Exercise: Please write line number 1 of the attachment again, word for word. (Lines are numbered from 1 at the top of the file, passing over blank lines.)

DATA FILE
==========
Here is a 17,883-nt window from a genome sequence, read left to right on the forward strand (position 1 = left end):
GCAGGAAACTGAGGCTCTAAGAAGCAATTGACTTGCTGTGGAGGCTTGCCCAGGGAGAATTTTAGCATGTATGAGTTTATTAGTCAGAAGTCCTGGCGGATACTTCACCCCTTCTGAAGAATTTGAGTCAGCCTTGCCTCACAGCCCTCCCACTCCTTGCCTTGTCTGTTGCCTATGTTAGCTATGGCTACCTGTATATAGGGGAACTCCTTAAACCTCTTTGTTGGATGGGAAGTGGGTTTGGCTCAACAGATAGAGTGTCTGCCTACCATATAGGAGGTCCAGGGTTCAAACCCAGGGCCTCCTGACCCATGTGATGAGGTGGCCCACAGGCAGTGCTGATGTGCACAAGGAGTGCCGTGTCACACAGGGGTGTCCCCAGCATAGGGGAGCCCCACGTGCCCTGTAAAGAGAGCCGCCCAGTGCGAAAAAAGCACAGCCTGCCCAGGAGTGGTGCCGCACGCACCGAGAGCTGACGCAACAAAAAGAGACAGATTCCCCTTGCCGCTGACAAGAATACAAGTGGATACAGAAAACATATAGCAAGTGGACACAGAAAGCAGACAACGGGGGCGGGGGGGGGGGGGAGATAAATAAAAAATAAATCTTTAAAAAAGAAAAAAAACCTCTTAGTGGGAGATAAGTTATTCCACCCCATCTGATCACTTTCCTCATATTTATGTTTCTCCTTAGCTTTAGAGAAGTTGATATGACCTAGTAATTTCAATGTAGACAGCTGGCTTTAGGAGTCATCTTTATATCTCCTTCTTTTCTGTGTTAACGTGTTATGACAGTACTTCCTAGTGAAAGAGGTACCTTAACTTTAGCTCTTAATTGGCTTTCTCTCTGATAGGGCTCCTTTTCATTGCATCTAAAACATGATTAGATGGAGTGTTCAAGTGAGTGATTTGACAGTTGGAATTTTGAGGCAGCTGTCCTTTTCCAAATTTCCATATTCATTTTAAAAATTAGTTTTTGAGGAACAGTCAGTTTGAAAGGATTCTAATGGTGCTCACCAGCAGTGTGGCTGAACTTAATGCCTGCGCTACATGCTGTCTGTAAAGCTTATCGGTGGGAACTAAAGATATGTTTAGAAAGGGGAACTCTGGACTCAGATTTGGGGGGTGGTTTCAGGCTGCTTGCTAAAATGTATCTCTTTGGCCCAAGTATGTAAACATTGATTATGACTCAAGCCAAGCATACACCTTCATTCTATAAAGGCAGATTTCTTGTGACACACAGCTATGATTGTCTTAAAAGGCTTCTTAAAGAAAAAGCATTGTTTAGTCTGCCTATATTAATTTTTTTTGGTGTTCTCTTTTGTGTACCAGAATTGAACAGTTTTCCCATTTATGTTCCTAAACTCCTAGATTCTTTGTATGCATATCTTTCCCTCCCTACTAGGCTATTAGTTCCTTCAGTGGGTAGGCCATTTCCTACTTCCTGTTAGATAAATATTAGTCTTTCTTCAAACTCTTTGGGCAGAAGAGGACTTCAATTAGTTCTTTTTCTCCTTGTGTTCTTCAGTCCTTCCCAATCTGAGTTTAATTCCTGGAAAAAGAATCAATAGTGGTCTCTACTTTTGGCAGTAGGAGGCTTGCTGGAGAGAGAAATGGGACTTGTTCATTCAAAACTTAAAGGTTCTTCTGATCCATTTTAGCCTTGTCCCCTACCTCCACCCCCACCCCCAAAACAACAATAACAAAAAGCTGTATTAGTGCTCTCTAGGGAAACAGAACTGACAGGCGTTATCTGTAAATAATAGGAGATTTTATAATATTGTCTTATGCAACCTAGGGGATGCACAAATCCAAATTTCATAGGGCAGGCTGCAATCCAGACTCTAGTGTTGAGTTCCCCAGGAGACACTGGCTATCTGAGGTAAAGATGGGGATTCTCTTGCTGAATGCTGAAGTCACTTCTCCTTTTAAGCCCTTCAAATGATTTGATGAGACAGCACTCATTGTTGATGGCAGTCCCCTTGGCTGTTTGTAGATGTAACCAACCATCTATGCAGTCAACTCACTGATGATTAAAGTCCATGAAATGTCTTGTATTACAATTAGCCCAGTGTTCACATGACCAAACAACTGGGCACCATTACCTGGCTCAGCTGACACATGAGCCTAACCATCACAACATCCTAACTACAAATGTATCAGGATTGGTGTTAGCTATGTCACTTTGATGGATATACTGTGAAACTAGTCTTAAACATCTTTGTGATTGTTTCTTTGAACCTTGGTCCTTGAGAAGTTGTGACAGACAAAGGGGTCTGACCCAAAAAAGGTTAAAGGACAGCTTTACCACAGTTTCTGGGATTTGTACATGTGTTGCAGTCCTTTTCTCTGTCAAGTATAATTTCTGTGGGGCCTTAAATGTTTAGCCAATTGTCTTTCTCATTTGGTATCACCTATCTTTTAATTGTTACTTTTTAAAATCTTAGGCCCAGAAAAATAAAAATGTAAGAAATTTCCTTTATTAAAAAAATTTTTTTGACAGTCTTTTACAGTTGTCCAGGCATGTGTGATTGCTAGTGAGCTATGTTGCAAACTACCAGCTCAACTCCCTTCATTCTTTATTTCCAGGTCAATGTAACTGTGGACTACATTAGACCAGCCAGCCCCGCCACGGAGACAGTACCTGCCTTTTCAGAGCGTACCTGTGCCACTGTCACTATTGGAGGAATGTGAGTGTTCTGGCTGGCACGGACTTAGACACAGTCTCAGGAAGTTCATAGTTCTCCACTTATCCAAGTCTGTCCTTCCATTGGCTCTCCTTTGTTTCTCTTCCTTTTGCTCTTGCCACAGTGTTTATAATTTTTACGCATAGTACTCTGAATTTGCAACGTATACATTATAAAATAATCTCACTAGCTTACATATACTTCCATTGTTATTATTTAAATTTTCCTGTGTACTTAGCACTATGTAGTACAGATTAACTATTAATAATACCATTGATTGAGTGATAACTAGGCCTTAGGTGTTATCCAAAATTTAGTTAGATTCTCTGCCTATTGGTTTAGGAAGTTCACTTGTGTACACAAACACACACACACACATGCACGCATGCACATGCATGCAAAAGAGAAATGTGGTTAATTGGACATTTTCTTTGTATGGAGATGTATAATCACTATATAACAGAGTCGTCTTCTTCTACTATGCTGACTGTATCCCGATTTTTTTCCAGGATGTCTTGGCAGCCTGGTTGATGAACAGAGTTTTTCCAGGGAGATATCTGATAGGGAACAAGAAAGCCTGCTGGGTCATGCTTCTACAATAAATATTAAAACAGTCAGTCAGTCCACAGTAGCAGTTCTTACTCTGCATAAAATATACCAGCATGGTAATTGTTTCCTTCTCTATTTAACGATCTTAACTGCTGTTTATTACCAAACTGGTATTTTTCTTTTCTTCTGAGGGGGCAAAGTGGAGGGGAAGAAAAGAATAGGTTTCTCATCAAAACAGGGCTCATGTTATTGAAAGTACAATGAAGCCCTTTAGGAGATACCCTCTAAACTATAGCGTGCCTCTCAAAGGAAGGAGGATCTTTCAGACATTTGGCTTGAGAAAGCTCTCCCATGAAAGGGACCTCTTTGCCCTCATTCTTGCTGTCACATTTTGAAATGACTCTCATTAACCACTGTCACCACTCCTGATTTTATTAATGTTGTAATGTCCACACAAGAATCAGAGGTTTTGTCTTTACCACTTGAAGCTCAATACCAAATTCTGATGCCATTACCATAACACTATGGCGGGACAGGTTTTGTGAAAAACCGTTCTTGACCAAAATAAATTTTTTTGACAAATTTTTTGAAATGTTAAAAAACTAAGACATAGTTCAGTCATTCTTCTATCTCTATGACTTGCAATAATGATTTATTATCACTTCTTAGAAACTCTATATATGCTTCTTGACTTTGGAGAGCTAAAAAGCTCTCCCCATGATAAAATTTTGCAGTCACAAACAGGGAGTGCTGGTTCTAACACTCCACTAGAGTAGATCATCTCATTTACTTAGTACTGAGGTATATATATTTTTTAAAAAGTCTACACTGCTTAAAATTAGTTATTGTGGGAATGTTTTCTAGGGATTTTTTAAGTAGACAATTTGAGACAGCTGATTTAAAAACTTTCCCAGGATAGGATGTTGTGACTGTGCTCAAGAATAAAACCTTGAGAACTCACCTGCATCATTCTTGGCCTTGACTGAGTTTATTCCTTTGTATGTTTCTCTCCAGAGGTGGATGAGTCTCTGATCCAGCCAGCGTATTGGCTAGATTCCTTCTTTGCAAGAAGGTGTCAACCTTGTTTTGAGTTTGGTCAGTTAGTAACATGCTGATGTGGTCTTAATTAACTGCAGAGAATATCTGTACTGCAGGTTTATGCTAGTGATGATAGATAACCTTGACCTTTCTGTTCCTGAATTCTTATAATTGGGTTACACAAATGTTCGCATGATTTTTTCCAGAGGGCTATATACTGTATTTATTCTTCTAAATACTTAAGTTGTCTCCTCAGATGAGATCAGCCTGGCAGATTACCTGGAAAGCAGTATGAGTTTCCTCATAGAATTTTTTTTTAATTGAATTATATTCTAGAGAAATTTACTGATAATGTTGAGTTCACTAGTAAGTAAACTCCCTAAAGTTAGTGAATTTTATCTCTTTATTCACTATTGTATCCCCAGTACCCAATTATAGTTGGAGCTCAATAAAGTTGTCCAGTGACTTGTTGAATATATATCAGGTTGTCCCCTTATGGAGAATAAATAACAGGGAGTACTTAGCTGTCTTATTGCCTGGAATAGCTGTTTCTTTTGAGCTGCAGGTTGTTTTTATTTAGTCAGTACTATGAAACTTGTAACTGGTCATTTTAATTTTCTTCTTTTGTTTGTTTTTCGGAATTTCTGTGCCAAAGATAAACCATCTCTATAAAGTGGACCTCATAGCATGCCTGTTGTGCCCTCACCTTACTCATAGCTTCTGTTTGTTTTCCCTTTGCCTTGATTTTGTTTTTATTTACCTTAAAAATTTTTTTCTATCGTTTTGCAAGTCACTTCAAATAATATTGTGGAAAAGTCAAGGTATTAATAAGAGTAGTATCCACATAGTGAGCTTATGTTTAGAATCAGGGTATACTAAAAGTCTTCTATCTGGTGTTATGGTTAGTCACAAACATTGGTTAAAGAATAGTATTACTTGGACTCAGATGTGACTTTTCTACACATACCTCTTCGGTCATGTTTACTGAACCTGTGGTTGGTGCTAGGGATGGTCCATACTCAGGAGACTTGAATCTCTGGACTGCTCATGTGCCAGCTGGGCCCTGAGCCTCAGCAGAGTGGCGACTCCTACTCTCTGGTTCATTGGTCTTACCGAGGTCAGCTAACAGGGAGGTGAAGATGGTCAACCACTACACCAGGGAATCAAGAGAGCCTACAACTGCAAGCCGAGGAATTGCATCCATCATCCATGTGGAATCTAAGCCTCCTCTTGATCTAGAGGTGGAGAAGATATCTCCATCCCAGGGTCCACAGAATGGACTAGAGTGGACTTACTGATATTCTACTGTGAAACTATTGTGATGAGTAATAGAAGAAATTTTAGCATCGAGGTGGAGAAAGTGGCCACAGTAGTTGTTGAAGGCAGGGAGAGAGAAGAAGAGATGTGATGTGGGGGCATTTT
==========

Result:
Here is a 17,883-nt window from a genome sequence, read left to right on the forward strand (position 1 = left end):